As the state continues to operate without a budget, the impact on the city of Hartford only get more dire.
Hartford Mayor Luke Bronin has long said his city faces the kind of structural budgetary problems that it can’t solve on its own.
This year it faces a $45 million deficit; a few years from now that is projected to grow to $80 million.
The failed Democratic budget included funding to help the city in the short and long term, but the successful Republican budget provides a lot less, and no budget at all means no solution for Hartford.
Without a fix, Bronin has said Hartford is less than two months away from insolvency.
“I think a lot has changed since Friday, when the Republican budget was adopted," said Bronin. "That Republican budget, I think, amounts to a decision by the Republicans that the city of Hartford should file for bankruptcy. We have been preparing for a number of months for any outcome. In the wake of what happened Friday, we will obviously prepare with an even greater urgency.”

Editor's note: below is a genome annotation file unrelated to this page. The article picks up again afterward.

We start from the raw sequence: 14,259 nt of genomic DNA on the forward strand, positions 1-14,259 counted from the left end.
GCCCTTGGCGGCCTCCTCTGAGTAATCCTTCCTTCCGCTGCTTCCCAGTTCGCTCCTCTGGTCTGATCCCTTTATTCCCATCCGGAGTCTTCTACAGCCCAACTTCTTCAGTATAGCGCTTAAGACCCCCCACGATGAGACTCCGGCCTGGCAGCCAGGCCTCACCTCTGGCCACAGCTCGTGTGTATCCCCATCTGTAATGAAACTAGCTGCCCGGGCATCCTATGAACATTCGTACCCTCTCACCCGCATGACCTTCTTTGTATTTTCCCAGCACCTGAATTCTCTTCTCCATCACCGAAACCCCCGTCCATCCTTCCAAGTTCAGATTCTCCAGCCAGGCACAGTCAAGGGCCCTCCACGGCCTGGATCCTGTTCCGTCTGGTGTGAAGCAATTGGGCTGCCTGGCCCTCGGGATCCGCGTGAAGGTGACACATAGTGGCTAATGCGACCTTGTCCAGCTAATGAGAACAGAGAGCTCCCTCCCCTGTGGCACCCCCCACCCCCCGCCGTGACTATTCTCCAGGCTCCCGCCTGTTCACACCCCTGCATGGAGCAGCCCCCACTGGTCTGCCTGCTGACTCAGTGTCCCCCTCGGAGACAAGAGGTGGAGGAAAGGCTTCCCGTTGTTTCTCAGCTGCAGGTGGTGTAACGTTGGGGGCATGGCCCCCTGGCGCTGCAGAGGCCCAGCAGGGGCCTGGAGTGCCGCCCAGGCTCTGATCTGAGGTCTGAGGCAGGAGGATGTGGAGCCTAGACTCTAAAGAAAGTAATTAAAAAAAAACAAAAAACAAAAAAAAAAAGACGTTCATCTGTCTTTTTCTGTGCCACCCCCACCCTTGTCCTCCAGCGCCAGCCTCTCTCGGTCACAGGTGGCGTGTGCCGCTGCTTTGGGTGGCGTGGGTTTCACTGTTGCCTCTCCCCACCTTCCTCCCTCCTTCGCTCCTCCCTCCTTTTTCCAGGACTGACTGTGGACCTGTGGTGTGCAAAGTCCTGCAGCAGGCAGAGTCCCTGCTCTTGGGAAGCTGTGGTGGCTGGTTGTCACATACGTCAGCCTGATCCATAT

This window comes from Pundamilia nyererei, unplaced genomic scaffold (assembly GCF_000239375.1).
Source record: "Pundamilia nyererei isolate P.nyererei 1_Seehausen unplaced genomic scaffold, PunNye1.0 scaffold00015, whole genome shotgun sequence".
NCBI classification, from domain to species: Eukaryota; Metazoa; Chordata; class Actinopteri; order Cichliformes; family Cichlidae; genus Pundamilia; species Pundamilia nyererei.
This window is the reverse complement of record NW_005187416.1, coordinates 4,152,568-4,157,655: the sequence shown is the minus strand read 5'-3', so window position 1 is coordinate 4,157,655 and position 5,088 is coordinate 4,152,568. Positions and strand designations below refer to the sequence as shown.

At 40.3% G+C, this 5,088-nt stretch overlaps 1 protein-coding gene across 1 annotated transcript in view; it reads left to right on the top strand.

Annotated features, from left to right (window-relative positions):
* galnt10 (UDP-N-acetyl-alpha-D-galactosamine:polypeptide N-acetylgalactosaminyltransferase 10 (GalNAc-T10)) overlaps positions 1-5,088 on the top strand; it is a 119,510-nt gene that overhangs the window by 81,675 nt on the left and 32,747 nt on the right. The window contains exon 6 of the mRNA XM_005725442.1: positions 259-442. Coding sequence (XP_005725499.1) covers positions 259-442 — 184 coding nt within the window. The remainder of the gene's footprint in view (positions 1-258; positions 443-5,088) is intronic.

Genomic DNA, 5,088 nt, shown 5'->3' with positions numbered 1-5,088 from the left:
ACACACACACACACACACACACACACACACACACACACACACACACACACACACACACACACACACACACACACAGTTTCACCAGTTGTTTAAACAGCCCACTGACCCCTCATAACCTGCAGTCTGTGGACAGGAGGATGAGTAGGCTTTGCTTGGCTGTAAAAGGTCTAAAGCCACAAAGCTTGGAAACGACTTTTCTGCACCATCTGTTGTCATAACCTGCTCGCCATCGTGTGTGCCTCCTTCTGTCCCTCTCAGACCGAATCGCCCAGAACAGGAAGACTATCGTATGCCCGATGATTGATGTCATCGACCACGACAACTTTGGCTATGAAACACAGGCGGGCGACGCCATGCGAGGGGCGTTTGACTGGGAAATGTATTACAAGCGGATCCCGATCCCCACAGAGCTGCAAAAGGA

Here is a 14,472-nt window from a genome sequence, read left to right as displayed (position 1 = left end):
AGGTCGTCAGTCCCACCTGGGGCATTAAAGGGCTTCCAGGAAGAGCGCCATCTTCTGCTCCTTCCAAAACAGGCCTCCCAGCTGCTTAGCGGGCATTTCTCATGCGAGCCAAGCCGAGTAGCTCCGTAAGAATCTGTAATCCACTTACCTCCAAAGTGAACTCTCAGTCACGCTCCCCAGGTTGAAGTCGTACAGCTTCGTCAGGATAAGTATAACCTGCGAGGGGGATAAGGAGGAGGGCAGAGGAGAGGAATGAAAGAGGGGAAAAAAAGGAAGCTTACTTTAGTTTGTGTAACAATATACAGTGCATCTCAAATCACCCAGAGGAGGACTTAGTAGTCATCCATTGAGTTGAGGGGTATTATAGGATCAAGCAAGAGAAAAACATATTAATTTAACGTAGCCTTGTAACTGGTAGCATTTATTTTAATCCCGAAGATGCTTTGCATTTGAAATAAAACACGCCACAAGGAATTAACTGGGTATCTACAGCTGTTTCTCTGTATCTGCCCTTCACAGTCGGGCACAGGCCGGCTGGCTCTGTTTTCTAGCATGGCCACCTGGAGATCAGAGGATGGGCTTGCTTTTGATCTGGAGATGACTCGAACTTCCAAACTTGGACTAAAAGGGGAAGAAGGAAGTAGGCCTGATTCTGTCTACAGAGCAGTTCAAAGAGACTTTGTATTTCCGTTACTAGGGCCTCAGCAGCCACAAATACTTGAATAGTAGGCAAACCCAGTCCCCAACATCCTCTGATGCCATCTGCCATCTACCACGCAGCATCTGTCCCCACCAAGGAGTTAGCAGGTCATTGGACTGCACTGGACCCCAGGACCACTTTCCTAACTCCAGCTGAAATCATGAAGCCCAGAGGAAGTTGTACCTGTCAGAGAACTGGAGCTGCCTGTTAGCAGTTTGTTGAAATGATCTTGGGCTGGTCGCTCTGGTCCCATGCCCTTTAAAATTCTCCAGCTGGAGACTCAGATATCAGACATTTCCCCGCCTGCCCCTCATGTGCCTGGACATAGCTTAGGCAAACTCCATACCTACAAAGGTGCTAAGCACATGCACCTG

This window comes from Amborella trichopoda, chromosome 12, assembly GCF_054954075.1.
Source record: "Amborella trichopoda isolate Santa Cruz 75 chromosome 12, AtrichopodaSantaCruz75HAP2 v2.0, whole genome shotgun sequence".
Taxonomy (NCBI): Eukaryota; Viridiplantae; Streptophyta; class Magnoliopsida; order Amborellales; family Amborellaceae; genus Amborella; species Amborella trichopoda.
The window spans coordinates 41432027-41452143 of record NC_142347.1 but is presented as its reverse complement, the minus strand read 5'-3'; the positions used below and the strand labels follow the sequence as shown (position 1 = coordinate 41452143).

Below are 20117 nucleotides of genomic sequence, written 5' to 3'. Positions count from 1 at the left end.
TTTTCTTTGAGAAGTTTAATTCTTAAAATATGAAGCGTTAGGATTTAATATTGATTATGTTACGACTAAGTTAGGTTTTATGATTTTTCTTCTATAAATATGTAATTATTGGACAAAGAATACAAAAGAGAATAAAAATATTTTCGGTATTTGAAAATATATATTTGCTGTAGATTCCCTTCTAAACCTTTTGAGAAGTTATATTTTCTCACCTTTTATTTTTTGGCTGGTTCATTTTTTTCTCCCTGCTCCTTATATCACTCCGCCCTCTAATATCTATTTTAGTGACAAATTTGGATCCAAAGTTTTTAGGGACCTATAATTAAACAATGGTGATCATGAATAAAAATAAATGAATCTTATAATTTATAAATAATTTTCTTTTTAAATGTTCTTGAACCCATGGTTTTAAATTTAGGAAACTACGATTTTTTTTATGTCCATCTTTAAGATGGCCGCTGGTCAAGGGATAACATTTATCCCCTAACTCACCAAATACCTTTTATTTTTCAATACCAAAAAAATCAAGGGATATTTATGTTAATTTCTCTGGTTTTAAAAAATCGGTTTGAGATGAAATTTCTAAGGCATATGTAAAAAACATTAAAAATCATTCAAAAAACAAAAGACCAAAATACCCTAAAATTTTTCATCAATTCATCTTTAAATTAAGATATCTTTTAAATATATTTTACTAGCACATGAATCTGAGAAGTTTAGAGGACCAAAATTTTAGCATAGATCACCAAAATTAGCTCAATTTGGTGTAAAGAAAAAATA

Len Fasano, the Republicans' leader in the state Senate, said he’s ready to work with the city and amend his budget if necessary. As he sees it, there are three options.
“We pay you to get over the hurdle and we deal with it later," he said. "We look at doing what we did with Waterbury. Or the governor is going to sign an order that allows you to go into bankruptcy. Which one of those three options are an option that we should do?”
The city of Waterbury had a state oversight board. But that, too, would have to come with money to help Hartford out.
Governor Dannel Malloy has previously said he’d veto the budget, but he hasn’t yet. He said yesterday that he’s going through the budget now and, so far, he’s seen nothing in it that would cause him to change his mind.